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Next up for Grand Forks County's $35 million bond plan: Postings, public hearing

The bond term would be over the next 20 years, according to County Auditor Debbie Nelson. The project is expected to start in spring 2023. As for why the commission elected to move forward with bonding at this time, Tom Ford, director of administration for Grand Forks County, said interest rates were at the center of the decision.

The Grand Forks County Office Building. Photo by Nick Nelson for the Grand Forks Herald.
The Grand Forks County Office Building. Photo by Nick Nelson for the Grand Forks Herald.
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GRAND FORKS — Now that the Grand Forks County Commission has preliminarily approved $35 million in bonding to expand the Grand Forks County Correctional Center and move the juvenile detention center, the next step, by law, will be to post notices and hold a public hearing.

The bond term is 20 years, according to County Auditor Debbie Nelson. The project is expected to start in spring 2023. As for why the commission elected to move forward with bonding at this time, Tom Ford, director of administration for Grand Forks County, said interest rates were at the center of the decision.

In its preliminary budget for 2023, the commission agreed to go to seven mills to pay for the projects. Moving forward, the commission can legally use up to 10 mills on property taxes, but it has been previously stated in meetings that kind of increase is not something commissioners wanted to pursue. The final budget hearing will be at 4 p.m. on Sept. 20.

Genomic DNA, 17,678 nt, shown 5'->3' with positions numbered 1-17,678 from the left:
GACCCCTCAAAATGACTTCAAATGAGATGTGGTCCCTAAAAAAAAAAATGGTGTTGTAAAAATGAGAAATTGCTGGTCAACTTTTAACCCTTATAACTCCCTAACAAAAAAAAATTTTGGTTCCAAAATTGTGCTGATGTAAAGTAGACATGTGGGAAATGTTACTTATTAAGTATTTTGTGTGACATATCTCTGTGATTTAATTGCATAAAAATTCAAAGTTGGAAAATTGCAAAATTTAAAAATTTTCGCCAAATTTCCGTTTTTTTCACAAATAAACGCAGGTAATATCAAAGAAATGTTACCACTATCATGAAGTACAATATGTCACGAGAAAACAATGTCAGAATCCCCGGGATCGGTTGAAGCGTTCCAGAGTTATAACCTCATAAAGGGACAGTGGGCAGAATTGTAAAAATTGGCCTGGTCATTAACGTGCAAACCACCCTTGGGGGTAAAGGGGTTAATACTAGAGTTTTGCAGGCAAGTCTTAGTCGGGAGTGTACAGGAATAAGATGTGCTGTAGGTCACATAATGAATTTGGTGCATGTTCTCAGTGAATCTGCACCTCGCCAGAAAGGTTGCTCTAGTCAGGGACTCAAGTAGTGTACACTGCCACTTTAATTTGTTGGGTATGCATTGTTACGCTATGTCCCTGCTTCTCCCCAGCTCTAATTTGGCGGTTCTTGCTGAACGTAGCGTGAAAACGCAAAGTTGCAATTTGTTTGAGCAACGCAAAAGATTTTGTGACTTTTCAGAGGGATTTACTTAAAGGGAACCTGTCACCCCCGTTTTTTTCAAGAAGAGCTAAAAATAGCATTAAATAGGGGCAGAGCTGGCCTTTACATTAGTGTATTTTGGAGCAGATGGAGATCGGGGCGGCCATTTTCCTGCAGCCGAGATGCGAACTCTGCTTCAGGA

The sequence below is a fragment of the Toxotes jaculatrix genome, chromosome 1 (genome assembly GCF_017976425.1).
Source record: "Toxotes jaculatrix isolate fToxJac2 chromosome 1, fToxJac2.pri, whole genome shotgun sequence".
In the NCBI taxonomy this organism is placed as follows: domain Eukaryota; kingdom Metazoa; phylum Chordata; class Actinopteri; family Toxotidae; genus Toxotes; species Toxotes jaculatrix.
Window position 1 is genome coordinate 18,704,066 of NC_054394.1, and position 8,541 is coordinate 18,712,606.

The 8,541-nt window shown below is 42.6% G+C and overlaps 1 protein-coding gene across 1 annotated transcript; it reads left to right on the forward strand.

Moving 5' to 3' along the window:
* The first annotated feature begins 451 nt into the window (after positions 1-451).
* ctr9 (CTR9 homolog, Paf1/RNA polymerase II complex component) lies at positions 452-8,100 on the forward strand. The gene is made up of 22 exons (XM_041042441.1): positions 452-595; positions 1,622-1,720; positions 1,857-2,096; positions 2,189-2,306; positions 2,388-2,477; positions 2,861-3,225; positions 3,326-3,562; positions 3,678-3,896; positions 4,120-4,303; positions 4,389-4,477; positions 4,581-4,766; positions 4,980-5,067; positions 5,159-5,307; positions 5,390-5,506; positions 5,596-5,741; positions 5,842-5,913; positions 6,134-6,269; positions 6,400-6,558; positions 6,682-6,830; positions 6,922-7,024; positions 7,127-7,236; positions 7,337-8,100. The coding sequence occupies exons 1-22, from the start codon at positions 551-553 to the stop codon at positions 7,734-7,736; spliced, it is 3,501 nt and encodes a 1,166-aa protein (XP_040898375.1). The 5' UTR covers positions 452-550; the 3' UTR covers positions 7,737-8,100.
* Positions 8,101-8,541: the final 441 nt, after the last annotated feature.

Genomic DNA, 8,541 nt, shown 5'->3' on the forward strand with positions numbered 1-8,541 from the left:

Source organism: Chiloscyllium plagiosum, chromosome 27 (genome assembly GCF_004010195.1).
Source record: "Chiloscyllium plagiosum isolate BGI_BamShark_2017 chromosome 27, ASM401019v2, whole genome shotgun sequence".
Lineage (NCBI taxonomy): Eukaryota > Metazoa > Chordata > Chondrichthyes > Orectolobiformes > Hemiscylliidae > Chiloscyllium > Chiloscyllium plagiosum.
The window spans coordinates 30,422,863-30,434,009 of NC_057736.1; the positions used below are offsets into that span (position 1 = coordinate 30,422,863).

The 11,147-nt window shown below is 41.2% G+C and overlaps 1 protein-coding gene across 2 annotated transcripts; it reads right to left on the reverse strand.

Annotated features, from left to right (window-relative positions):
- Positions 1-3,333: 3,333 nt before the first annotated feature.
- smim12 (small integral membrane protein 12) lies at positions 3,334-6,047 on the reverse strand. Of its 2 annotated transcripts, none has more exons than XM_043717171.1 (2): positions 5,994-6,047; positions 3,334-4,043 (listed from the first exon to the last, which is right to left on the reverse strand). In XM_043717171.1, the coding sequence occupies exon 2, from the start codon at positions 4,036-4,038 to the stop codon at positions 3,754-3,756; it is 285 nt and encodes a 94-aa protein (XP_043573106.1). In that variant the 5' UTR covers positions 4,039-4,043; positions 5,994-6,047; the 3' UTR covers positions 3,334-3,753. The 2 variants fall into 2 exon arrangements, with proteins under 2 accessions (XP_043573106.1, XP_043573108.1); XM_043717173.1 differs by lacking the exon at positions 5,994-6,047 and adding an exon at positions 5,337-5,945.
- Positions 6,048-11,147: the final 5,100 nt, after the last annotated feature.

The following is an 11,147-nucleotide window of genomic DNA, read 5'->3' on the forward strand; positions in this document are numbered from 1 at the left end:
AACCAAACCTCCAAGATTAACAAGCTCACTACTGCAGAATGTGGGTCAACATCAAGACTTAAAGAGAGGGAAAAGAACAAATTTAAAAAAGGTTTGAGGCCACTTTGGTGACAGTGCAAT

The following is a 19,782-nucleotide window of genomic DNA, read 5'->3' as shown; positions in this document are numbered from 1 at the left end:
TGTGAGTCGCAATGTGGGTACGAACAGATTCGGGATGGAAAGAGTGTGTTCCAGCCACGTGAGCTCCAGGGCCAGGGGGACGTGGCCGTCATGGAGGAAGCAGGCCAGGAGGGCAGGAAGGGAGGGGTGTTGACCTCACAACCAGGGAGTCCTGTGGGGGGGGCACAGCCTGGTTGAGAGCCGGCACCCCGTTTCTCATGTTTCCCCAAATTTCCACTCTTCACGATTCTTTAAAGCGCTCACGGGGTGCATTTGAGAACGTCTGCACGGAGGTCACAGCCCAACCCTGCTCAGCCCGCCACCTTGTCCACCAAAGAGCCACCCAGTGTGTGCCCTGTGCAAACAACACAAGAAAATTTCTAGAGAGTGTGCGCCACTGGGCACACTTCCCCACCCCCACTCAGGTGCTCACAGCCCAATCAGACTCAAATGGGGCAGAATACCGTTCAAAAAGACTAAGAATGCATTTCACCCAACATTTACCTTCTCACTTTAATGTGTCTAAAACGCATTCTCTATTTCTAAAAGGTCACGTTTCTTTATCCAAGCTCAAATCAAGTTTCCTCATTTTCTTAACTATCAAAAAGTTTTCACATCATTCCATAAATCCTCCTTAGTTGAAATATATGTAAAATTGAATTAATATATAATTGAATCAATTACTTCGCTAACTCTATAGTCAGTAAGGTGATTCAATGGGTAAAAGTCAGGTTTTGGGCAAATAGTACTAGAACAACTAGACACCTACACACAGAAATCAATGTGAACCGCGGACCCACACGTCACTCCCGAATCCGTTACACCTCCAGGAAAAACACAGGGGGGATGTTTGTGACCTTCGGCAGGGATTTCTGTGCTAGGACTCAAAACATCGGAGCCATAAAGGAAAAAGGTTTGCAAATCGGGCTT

“Think of it as a loan,” Ford said. “We use those bond funds to pay for the construction costs, but then the seven mills (are) basically going to property taxes to pay the bonds off.”

Bret Burkholder, administrator at the Grand Forks County Correction Center, said the jail’s daily average was about 158 inmates in 2007 , which ballooned to more than 200 by 2018 despite the facility’s functional capacity only being 180. As for the juvenile detention center, moving it from its current location, built in 1978, to a new facility has become less expensive than continuing to slap bandages on the current facility.

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READ MORE ABOUT GRAND FORKS COUNTY COMMISSION
The commission approved two measures, including moving forward with a construction assessment to restore and repair the courthouse dome and to replace air handlers in the courthouse's cooling system.

“Interest rates keep rising, and it would be a risky gamble to not lock in an interest rate now and wait until spring and possibly have to bond at higher interest rates,” Ford said.

If there are no concerns at a public hearing in the future, the commission will make the final decision to go through with the bonding.

Jacob Holley joined the Grand Forks Herald as its business reporter in June 2021.

Holley's beat at the Grand Forks Herald is broad and includes a variety of topics, including small business, national trends and more.

Readers can reach Holley at jholley@gfherald.com.Follow him on Twitter @JakeHolleyMedia.
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